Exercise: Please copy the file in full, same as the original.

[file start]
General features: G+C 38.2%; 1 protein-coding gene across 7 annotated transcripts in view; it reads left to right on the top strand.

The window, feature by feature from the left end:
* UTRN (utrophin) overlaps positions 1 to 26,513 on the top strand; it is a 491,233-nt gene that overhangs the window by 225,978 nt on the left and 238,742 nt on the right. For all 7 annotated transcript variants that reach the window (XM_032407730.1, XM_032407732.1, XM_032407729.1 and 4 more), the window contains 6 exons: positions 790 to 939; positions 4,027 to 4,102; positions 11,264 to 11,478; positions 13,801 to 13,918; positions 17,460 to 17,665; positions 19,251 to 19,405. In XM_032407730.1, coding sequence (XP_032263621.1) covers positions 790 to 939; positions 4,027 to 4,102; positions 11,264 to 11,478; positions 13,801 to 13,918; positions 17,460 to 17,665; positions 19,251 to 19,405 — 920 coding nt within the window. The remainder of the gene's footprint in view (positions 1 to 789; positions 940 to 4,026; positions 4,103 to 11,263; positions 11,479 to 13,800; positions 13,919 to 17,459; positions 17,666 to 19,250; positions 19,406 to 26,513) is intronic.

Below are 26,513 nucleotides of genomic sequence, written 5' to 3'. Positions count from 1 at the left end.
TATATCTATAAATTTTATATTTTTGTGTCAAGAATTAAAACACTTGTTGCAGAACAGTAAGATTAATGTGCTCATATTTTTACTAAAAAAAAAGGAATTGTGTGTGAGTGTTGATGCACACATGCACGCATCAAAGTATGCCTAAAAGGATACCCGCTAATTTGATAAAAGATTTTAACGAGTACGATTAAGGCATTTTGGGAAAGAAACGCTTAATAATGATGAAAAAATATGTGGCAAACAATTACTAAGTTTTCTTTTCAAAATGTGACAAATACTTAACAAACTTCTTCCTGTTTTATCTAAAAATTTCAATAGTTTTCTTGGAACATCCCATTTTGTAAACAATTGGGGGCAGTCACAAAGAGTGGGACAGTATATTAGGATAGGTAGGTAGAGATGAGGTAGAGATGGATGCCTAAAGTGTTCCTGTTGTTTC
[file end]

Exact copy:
General features: G+C 38.2%; 1 protein-coding gene across 7 annotated transcripts in view; it reads left to right on the top strand.

The window, feature by feature from the left end:
* UTRN (utrophin) overlaps positions 1 to 26,513 on the top strand; it is a 491,233-nt gene that overhangs the window by 225,978 nt on the left and 238,742 nt on the right. For all 7 annotated transcript variants that reach the window (XM_032407730.1, XM_032407732.1, XM_032407729.1 and 4 more), the window contains 6 exons: positions 790 to 939; positions 4,027 to 4,102; positions 11,264 to 11,478; positions 13,801 to 13,918; positions 17,460 to 17,665; positions 19,251 to 19,405. In XM_032407730.1, coding sequence (XP_032263621.1) covers positions 790 to 939; positions 4,027 to 4,102; positions 11,264 to 11,478; positions 13,801 to 13,918; positions 17,460 to 17,665; positions 19,251 to 19,405 — 920 coding nt within the window. The remainder of the gene's footprint in view (positions 1 to 789; positions 940 to 4,026; positions 4,103 to 11,263; positions 11,479 to 13,800; positions 13,919 to 17,459; positions 17,666 to 19,250; positions 19,406 to 26,513) is intronic.

Below are 26,513 nucleotides of genomic sequence, written 5' to 3'. Positions count from 1 at the left end.
TATATCTATAAATTTTATATTTTTGTGTCAAGAATTAAAACACTTGTTGCAGAACAGTAAGATTAATGTGCTCATATTTTTACTAAAAAAAAAGGAATTGTGTGTGAGTGTTGATGCACACATGCACGCATCAAAGTATGCCTAAAAGGATACCCGCTAATTTGATAAAAGATTTTAACGAGTACGATTAAGGCATTTTGGGAAAGAAACGCTTAATAATGATGAAAAAATATGTGGCAAACAATTACTAAGTTTTCTTTTCAAAATGTGACAAATACTTAACAAACTTCTTCCTGTTTTATCTAAAAATTTCAATAGTTTTCTTGGAACATCCCATTTTGTAAACAATTGGGGGCAGTCACAAAGAGTGGGACAGTATATTAGGATAGGTAGGTAGAGATGAGGTAGAGATGGATGCCTAAAGTGTTCCTGTTGTTTC